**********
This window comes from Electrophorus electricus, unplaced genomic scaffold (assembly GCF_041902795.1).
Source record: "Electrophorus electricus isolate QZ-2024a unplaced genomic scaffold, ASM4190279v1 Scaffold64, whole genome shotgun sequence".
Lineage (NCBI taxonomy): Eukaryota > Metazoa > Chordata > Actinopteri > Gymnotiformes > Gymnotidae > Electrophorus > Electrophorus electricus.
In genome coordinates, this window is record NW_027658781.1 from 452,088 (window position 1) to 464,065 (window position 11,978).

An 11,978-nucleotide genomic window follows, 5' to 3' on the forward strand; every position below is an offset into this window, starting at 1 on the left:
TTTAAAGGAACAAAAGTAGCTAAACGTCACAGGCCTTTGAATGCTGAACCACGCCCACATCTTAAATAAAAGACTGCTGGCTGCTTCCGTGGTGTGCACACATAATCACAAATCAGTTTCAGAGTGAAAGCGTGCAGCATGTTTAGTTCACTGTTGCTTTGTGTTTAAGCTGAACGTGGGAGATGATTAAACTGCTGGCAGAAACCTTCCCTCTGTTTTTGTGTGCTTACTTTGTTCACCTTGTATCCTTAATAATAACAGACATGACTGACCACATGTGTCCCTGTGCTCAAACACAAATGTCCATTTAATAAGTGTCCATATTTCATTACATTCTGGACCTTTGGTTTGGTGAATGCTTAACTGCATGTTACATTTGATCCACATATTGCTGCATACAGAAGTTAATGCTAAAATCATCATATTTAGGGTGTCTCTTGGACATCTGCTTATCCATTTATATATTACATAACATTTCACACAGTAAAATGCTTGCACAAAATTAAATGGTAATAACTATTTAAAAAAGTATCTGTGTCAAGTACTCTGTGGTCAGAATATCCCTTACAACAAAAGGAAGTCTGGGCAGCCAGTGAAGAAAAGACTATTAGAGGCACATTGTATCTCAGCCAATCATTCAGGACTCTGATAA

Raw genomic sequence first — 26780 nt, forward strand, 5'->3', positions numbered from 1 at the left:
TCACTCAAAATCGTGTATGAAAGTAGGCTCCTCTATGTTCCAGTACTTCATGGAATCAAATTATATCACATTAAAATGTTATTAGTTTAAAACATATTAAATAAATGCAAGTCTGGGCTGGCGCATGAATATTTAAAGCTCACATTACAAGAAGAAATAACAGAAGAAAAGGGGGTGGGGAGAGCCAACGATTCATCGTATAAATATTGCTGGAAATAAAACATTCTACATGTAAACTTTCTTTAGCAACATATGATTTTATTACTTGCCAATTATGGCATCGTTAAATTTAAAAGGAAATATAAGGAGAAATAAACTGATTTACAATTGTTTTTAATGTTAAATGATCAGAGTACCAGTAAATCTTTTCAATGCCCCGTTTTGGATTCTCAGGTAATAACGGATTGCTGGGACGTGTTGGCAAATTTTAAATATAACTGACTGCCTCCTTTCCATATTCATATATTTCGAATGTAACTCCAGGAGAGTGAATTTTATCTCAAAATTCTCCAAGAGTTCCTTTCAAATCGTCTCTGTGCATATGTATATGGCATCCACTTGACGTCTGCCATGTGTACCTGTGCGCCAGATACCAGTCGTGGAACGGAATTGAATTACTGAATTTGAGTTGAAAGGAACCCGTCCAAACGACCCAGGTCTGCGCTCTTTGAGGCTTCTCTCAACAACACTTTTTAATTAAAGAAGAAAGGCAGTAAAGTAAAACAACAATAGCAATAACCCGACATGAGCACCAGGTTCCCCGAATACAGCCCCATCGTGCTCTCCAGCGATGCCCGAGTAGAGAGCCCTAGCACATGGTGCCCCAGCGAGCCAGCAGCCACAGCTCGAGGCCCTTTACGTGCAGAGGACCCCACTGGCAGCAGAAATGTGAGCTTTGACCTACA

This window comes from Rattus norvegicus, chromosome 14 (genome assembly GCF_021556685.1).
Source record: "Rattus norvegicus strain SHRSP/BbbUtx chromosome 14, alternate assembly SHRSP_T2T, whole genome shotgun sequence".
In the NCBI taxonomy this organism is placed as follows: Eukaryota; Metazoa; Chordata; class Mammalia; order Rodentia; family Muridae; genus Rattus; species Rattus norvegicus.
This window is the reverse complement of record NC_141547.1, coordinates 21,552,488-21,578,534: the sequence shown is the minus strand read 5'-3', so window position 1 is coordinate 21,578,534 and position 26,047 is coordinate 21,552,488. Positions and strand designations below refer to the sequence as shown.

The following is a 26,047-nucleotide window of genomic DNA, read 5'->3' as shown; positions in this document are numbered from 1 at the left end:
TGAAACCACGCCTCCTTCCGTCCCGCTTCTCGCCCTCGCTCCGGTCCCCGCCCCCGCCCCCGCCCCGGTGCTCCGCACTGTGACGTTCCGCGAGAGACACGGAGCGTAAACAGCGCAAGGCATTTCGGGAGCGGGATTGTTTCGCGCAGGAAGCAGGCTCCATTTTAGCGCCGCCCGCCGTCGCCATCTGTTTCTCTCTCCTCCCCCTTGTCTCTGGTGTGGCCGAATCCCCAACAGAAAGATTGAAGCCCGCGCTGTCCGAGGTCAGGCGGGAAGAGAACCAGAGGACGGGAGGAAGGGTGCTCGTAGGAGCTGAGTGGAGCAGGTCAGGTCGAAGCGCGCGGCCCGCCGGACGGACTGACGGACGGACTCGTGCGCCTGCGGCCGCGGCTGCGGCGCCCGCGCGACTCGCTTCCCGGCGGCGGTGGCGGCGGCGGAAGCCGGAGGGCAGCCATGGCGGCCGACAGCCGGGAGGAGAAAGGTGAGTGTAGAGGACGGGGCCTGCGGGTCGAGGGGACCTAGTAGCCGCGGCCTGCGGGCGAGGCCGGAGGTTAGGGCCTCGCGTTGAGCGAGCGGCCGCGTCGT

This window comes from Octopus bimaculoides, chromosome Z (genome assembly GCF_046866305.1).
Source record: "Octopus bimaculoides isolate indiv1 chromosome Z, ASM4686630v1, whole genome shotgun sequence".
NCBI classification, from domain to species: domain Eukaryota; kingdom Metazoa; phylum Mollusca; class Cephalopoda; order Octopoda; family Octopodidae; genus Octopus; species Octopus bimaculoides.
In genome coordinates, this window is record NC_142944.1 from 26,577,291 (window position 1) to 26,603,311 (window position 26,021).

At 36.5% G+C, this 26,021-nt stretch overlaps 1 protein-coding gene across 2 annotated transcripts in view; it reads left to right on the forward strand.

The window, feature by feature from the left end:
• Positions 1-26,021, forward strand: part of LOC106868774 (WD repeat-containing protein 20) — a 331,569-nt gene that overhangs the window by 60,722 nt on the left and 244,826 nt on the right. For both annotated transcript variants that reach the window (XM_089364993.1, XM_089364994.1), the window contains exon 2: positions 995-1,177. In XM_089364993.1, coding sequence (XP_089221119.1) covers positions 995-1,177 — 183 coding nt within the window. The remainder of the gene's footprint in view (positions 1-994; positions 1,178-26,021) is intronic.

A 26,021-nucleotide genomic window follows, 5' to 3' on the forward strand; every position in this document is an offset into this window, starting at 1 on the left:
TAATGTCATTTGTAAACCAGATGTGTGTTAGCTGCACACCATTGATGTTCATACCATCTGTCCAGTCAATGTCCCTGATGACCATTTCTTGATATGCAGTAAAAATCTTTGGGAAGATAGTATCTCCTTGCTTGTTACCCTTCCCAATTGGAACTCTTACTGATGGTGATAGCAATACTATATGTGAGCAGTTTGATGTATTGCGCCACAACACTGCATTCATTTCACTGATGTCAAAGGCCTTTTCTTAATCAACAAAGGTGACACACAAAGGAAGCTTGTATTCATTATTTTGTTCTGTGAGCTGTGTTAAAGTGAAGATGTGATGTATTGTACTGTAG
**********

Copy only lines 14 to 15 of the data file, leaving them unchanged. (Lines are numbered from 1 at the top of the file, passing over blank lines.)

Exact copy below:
TGAAACCACGCCTCCTTCCGTCCCGCTTCTCGCCCTCGCTCCGGTCCCCGCCCCCGCCCCCGCCCCGGTGCTCCGCACTGTGACGTTCCGCGAGAGACACGGAGCGTAAACAGCGCAAGGCATTTCGGGAGCGGGATTGTTTCGCGCAGGAAGCAGGCTCCATTTTAGCGCCGCCCGCCGTCGCCATCTGTTTCTCTCTCCTCCCCCTTGTCTCTGGTGTGGCCGAATCCCCAACAGAAAGATTGAAGCCCGCGCTGTCCGAGGTCAGGCGGGAAGAGAACCAGAGGACGGGAGGAAGGGTGCTCGTAGGAGCTGAGTGGAGCAGGTCAGGTCGAAGCGCGCGGCCCGCCGGACGGACTGACGGACGGACTCGTGCGCCTGCGGCCGCGGCTGCGGCGCCCGCGCGACTCGCTTCCCGGCGGCGGTGGCGGCGGCGGAAGCCGGAGGGCAGCCATGGCGGCCGACAGCCGGGAGGAGAAAGGTGAGTGTAGAGGACGGGGCCTGCGGGTCGAGGGGACCTAGTAGCCGCGGCCTGCGGGCGAGGCCGGAGGTTAGGGCCTCGCGTTGAGCGAGCGGCCGCGTCGT

This window comes from Octopus bimaculoides, chromosome Z (genome assembly GCF_046866305.1).